From the HSLDA E-lert Service:


9/6/2012 4:38:24 PM
Scott Woodruff--HSLDA
Kansas--Studies: Virtual Schools Create Poor Student Achievement

From the HSLDA E-lert Service...

Kansas--Studies: Virtual Schools
Create Poor Student Achievement

Dear HSLDA Members and Friends:

If a friend of yours starts this school year by telling you how
wonderful her Kansas public-school-at-home program (or virtual school)
is, you might want to ask her if she has read the headlines from all
over the country showing that students in public virtual school
programs fare poorly academically. For example:

Lagging Behind

The national publication Education Week noted that students in public
full-time online programs in Colorado "typically lagged behind their
peers on virtually every academic indicator." Worse, scores actually
dropped when students transferred from brick-and-mortar to online
schools. The double-digit gap was persistent, and worse among the
children of affluent parents.

Read more:
Goals Not Met

A Western Michigan University study showed that only 27.7% of
full-time virtual schools run by K12 Inc. met federal academic
progress goals (vs. 52% of traditional public schools).

Read more:
Subject Struggles

The Stanford University's Center for Research on Education Outcomes
reported that virtual students scored 13% worse in reading and 24%
worse in math than students in public brick-and-mortar schools. .

Read more:
Profit and Loss

An article in the New York Times described a public school at home
program where 60% of its students were behind in math and nearly 50%
were behind in reading. While profitable for its corporate owner, the
author believed there were "serious questions" about whether full-time
online public schools actually benefit children.

The Times wrote: "a portrait emerges of a company that tries to
squeeze profits from public school dollars by raising enrollment,
increasing teacher workload, and lowering standards."

Read more:
Not Proficient

In a recent survey of California public school at home programs, only
48% of students scored at the "proficient" level in English-Language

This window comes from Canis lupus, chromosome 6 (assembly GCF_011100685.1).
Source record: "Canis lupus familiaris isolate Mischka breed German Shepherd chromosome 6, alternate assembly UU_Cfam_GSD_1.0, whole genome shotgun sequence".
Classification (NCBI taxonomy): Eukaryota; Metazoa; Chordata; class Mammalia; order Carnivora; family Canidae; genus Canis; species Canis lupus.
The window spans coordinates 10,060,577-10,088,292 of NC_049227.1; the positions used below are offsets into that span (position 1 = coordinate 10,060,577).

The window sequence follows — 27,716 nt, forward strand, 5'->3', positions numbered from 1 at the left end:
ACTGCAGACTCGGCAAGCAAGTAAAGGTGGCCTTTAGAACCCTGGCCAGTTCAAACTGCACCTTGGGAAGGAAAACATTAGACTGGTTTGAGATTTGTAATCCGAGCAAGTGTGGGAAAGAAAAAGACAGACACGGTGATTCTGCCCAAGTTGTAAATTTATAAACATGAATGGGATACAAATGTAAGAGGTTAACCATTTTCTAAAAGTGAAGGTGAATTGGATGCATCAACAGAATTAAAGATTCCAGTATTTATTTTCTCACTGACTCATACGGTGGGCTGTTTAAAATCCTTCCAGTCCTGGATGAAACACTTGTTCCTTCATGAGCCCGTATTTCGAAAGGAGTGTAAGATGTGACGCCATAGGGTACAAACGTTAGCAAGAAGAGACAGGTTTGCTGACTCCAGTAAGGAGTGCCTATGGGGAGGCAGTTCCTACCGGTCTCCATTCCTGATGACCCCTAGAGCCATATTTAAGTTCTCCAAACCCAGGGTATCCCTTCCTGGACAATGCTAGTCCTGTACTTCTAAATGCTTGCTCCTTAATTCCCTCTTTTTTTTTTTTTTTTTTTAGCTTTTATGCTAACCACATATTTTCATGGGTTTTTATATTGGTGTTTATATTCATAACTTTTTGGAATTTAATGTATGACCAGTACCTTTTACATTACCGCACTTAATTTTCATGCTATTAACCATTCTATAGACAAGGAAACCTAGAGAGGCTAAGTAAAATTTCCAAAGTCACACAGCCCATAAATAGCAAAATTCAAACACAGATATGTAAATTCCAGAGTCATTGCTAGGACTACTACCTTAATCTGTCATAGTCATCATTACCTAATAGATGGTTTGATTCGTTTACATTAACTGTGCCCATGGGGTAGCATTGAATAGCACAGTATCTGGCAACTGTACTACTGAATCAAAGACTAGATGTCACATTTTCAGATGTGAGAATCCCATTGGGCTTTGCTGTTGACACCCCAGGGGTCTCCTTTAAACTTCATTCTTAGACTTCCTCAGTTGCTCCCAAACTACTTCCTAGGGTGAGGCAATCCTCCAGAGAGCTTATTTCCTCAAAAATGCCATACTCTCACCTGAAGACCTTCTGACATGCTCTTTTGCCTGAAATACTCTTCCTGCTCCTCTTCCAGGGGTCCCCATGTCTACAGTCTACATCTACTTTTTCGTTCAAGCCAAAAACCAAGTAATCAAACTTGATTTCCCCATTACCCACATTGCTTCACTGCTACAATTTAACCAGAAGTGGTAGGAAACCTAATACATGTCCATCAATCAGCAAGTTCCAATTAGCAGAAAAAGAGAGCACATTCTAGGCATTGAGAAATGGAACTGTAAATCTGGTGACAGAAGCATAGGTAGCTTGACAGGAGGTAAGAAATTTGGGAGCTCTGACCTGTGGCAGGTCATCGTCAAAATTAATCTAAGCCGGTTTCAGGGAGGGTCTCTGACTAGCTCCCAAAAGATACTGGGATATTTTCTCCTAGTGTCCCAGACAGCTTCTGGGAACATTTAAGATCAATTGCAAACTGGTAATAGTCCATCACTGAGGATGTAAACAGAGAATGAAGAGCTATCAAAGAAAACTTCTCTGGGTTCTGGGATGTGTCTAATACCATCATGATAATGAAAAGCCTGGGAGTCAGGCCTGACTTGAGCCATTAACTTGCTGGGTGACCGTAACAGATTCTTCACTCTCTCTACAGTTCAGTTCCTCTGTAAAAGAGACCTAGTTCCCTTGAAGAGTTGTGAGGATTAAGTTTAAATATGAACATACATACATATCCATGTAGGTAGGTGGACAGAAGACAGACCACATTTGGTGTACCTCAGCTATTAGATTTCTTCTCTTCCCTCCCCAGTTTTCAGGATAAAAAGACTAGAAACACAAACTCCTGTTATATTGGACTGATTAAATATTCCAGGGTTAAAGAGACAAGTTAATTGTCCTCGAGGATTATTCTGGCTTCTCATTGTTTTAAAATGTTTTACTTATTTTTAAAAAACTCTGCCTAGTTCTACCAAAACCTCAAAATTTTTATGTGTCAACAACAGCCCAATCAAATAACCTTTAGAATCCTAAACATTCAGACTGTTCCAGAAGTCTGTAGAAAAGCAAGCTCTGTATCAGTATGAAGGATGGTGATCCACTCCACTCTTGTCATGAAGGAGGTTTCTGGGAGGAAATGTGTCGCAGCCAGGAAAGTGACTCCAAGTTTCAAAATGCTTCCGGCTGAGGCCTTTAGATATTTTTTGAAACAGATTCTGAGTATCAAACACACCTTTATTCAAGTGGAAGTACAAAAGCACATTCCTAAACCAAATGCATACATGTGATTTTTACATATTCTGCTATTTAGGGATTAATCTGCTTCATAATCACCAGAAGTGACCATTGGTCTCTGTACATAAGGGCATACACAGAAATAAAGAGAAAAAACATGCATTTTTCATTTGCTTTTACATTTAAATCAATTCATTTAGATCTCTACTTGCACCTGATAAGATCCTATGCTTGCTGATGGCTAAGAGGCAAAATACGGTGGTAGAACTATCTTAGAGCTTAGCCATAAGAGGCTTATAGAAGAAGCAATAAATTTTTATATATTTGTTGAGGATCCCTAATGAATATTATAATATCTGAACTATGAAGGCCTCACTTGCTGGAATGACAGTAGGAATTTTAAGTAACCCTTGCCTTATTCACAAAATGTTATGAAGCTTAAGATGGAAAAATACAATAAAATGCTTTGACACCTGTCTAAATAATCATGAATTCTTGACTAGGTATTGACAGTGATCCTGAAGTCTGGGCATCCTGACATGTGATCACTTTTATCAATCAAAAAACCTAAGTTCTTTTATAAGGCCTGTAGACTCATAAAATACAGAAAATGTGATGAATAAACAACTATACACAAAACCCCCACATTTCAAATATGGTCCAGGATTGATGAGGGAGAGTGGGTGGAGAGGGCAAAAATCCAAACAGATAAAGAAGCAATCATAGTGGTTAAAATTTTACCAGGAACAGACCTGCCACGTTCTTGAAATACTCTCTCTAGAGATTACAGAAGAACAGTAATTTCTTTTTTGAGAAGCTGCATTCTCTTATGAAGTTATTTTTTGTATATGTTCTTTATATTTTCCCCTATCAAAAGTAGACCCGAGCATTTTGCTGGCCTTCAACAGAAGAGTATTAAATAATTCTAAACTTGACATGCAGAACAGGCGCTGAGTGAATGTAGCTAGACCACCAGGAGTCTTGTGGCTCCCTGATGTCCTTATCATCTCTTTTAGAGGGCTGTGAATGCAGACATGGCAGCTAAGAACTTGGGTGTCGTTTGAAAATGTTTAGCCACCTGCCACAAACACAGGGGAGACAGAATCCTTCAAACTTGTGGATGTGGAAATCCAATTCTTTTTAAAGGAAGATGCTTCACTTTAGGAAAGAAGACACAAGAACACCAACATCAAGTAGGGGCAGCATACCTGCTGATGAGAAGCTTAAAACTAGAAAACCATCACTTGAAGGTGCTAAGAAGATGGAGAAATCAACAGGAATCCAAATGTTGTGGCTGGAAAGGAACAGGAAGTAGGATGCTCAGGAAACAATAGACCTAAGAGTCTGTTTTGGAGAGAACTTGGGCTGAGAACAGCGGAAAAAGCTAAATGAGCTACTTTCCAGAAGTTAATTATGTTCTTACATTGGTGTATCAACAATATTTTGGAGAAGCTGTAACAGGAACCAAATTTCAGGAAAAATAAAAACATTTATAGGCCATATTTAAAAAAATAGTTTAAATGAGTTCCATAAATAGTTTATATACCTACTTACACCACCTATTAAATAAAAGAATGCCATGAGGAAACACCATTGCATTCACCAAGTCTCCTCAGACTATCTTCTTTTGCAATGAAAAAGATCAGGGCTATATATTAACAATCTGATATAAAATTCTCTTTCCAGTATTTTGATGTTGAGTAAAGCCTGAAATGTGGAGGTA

Arts. Elementary math proficiency was about 22%. The Algebra 1
proficiency was only 12%. The scores were so bad that a commentator
asked, "Why does the emperor have no clothes?"

Read more:

Falling Behind

The National Education Policy Center at the University of Colorado
Boulder reported that "students taking K12 Inc. classes in Idaho and
four other states are falling more behind in math and reading than
their traditional school counterparts."

Read more:
True Homeschool Success

Compare this with the well-known success of homeschool students. Dr.
Lawrence Rudner of the University of Maryland, in his landmark 1999
study published in the ERIC Clearinghouse on Assessment and
Evaluation, noted that homeschooled 2nd graders scored one grade level
ahead of others; 5th graders scored two grades ahead; and 8th graders
scored an astonishing four grade levels ahead of others!

See Figure 2 (about half way through the document):
Books provided by public-school-at-home programs cannot tell the truth
about God (because of court decisions). For parents who see
homeschooling as a form of discipleship, that's enough to make the
decision. But even for parents primarily interested in academics, the
verdict is in: virtual school programs appear to be simply the worst
possible choice.

Let's send a clear message. Parent-directed, parent-controlled,
homeschooling working hand-in-hand with the liberty to incorporate the
truth about God unashamedly into every subject--and operated entirely
without government "help"--is simply the gold standard of education
and family discipleship.


Scott A. Woodruff, Esq.
HSLDA Senior Counsel

-> What's the shortest distance between two homeschoolers?

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